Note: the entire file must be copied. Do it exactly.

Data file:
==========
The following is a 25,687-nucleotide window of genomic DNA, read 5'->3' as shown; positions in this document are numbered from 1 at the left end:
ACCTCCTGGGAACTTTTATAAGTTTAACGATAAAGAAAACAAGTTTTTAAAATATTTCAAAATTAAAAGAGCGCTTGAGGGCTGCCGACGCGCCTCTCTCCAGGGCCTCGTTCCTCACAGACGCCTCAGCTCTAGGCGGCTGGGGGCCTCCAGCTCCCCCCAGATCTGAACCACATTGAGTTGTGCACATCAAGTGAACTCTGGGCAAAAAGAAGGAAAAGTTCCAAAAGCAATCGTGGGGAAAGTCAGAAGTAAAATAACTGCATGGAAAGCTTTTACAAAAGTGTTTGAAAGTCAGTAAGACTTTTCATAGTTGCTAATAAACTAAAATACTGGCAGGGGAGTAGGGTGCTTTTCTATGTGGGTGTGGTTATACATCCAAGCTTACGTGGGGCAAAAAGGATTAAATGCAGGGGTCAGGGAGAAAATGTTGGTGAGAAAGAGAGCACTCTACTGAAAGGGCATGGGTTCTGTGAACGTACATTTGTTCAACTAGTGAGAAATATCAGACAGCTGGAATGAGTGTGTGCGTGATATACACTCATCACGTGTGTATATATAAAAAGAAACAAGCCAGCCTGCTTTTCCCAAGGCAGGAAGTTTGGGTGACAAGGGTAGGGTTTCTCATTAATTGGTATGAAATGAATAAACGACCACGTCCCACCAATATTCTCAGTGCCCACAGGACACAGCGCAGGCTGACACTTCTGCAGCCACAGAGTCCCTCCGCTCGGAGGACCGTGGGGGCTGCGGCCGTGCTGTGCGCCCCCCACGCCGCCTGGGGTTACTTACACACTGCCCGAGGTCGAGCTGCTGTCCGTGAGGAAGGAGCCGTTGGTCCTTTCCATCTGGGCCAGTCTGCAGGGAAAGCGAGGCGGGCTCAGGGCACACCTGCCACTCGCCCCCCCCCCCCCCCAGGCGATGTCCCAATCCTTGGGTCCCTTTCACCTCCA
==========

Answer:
The following is a 25,687-nucleotide window of genomic DNA, read 5'->3' as shown; positions in this document are numbered from 1 at the left end:
ACCTCCTGGGAACTTTTATAAGTTTAACGATAAAGAAAACAAGTTTTTAAAATATTTCAAAATTAAAAGAGCGCTTGAGGGCTGCCGACGCGCCTCTCTCCAGGGCCTCGTTCCTCACAGACGCCTCAGCTCTAGGCGGCTGGGGGCCTCCAGCTCCCCCCAGATCTGAACCACATTGAGTTGTGCACATCAAGTGAACTCTGGGCAAAAAGAAGGAAAAGTTCCAAAAGCAATCGTGGGGAAAGTCAGAAGTAAAATAACTGCATGGAAAGCTTTTACAAAAGTGTTTGAAAGTCAGTAAGACTTTTCATAGTTGCTAATAAACTAAAATACTGGCAGGGGAGTAGGGTGCTTTTCTATGTGGGTGTGGTTATACATCCAAGCTTACGTGGGGCAAAAAGGATTAAATGCAGGGGTCAGGGAGAAAATGTTGGTGAGAAAGAGAGCACTCTACTGAAAGGGCATGGGTTCTGTGAACGTACATTTGTTCAACTAGTGAGAAATATCAGACAGCTGGAATGAGTGTGTGCGTGATATACACTCATCACGTGTGTATATATAAAAAGAAACAAGCCAGCCTGCTTTTCCCAAGGCAGGAAGTTTGGGTGACAAGGGTAGGGTTTCTCATTAATTGGTATGAAATGAATAAACGACCACGTCCCACCAATATTCTCAGTGCCCACAGGACACAGCGCAGGCTGACACTTCTGCAGCCACAGAGTCCCTCCGCTCGGAGGACCGTGGGGGCTGCGGCCGTGCTGTGCGCCCCCCACGCCGCCTGGGGTTACTTACACACTGCCCGAGGTCGAGCTGCTGTCCGTGAGGAAGGAGCCGTTGGTCCTTTCCATCTGGGCCAGTCTGCAGGGAAAGCGAGGCGGGCTCAGGGCACACCTGCCACTCGCCCCCCCCCCCCCCCAGGCGATGTCCCAATCCTTGGGTCCCTTTCACCTCCA